With early voting starting this week, one might think the title of this column is referring to our red state. In actuality, it’s about living in an area with increasing COVID-19 cases. Today, Wednesday, Oct. 21, there are 66 active cases in Clay County according to the Arkansas Department of Health. On Monday, we had 49 active cases. Everyday we hear of more friends and neighbors who have tested positive or are in quarantine. The county has a total of 443 confirmed total cases. Yesterday the Corning Therapy and Living Center sent messages to the families of residents indicating they have one newly identified positive resident and reported they have taken all the steps directed by the ADH regarding appropriate measures for quarantining the resident to protect all others and staff. A map was released on Tuesday from the Arkansas Center for Health Improvement (ACHI) of the 14-day moving averages of percentage positives for each county from Oct. 5 - Oct. 19. Clay was in the mid-range with 9.8%. I hope by the time you are reading this that our numbers are declining.
October 13-19 is National School Lunch Week.
Covid-19 continues to have a stranglehold on Arkansas and much of the country as we prepare to enter our ninth month of the pandemic. Our spirits are wearing thin of the virus and many are suffering from what I term, “Pandemic-itis” or “the P-demic”. You’re suffering from “the P-demic” when you’re a mask wearer who has worn thin of hearing Covid numbers, and living under pandemic protocol. You’re tired of trying to maintain a constant sanitized bubble. And although you love your friends and neighbors, when you see them enter a building or store maskless when a sign clearly states, “Masks required before entering”, you want to yell, “For the love of Clorox Wipes, put on a mask so we can rid our lives of this plague on humanity!!!”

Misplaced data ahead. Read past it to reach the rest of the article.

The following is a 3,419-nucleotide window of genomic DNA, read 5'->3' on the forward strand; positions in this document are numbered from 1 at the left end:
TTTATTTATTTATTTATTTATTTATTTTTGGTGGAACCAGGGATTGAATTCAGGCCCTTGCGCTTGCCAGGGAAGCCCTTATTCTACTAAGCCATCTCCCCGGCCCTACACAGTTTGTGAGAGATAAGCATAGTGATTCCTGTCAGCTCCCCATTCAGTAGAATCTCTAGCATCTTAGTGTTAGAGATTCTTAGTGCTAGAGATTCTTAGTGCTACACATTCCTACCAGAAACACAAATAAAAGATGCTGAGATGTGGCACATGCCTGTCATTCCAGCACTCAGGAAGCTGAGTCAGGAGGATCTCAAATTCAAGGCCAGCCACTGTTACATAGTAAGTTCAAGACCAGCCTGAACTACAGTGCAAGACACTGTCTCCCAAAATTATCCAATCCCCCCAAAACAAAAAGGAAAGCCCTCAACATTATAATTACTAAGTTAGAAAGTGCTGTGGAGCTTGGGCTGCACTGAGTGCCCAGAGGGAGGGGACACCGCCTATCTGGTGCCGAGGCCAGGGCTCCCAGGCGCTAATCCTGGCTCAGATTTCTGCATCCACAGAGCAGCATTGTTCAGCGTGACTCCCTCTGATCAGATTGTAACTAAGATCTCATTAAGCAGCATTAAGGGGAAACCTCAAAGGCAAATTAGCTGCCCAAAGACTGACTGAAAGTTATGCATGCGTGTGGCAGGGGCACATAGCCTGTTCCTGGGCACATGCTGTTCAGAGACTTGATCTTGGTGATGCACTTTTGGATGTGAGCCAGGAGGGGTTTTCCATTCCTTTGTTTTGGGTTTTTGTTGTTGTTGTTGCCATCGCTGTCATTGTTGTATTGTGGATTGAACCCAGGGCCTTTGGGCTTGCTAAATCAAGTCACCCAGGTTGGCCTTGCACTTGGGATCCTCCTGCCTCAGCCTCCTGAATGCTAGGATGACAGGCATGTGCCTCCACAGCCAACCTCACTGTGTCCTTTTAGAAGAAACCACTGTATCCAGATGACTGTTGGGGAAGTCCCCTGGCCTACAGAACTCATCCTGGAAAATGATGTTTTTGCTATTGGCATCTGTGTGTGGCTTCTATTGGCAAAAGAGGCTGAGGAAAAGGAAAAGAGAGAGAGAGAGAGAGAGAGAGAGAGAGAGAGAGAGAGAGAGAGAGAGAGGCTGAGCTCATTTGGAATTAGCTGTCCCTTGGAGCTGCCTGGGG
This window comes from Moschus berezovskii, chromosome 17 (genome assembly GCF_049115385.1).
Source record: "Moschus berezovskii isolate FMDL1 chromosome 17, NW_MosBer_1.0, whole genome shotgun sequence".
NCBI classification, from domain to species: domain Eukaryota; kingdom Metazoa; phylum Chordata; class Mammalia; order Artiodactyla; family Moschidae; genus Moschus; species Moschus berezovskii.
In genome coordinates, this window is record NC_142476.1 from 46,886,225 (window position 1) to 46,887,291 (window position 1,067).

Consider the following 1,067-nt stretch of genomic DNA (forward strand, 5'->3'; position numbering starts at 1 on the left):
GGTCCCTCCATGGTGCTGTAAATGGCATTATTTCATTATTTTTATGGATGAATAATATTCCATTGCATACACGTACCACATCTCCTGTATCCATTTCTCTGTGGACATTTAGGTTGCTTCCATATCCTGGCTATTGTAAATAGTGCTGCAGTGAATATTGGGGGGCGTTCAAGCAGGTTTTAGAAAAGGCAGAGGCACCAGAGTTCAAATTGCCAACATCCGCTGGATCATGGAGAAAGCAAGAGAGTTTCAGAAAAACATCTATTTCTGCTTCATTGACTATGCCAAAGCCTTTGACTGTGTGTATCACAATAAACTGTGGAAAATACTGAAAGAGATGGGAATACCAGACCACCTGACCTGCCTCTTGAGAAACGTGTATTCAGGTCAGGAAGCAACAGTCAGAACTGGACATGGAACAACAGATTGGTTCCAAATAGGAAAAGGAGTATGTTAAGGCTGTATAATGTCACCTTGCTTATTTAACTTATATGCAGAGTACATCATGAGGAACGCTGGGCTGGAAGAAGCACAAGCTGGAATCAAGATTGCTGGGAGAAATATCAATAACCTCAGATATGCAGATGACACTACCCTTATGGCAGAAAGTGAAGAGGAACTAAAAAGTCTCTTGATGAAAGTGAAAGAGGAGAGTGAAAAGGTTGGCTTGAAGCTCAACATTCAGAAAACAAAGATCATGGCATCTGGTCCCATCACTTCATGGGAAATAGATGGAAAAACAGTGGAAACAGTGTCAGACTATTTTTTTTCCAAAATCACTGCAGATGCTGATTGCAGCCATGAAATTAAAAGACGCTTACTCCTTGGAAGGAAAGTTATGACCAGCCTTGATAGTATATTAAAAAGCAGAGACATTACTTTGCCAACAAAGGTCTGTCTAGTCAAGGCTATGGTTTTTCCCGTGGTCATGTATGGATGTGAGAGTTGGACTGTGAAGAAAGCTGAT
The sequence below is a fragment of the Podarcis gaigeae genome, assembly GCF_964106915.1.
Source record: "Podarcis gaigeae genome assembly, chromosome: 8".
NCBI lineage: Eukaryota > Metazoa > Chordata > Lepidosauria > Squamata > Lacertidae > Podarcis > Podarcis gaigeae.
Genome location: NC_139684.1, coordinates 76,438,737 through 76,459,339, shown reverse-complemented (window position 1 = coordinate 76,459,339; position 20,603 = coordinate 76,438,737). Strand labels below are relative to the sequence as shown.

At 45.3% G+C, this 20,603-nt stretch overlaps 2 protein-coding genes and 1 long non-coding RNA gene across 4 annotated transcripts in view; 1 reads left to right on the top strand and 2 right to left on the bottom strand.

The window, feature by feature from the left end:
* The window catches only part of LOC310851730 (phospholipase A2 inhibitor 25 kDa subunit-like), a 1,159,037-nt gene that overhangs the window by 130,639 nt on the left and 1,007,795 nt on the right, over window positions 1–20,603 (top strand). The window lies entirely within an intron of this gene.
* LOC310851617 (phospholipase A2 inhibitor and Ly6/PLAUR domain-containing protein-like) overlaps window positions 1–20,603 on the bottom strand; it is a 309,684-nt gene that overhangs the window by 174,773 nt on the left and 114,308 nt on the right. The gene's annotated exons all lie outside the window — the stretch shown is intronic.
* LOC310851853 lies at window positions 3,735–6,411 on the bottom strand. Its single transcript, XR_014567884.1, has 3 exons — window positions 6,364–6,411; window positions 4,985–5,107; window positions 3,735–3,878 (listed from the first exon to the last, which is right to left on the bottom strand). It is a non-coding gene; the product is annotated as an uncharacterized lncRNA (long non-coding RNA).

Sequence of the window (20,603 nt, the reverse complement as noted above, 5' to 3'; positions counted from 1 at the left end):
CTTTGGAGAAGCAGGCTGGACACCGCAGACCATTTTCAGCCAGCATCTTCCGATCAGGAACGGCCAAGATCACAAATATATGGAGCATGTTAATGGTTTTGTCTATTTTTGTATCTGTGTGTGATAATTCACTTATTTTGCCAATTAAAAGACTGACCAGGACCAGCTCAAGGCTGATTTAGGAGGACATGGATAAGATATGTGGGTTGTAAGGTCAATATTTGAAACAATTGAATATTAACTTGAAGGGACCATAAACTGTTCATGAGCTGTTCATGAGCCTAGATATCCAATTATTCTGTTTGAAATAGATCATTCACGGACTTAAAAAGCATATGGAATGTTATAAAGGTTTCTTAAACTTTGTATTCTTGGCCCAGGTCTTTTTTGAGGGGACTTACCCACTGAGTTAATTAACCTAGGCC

It’s no secret that the year 2020 has worn out its welcome. Everyone is weary of one climate, weather, political and health issue after another. We’re becoming numb to bad news. I’m reminded of how those living in the 1950s may have felt hearing about the atomic bomb. They say that the unknown is always the scariest as our minds tend to worry about what we can’t foresee. Cue the locusts. Back then schools across the United States were training students to dive under their desks and cover their heads in what were called duck and cover drills to protect themselves in the event of an atomic attack. This was in response to the Soviet Union detonating its first nuclear device on August 29, 1949 in Kazakhstan. This event bolstered a panic over an intensifying arms race and an alarming chapter in the Cold War.
The clock is ticking on the 2020 Census and time is running out. We’re one week out from the September 30 response deadline and communities across Northeast Arkansas are trailing behind.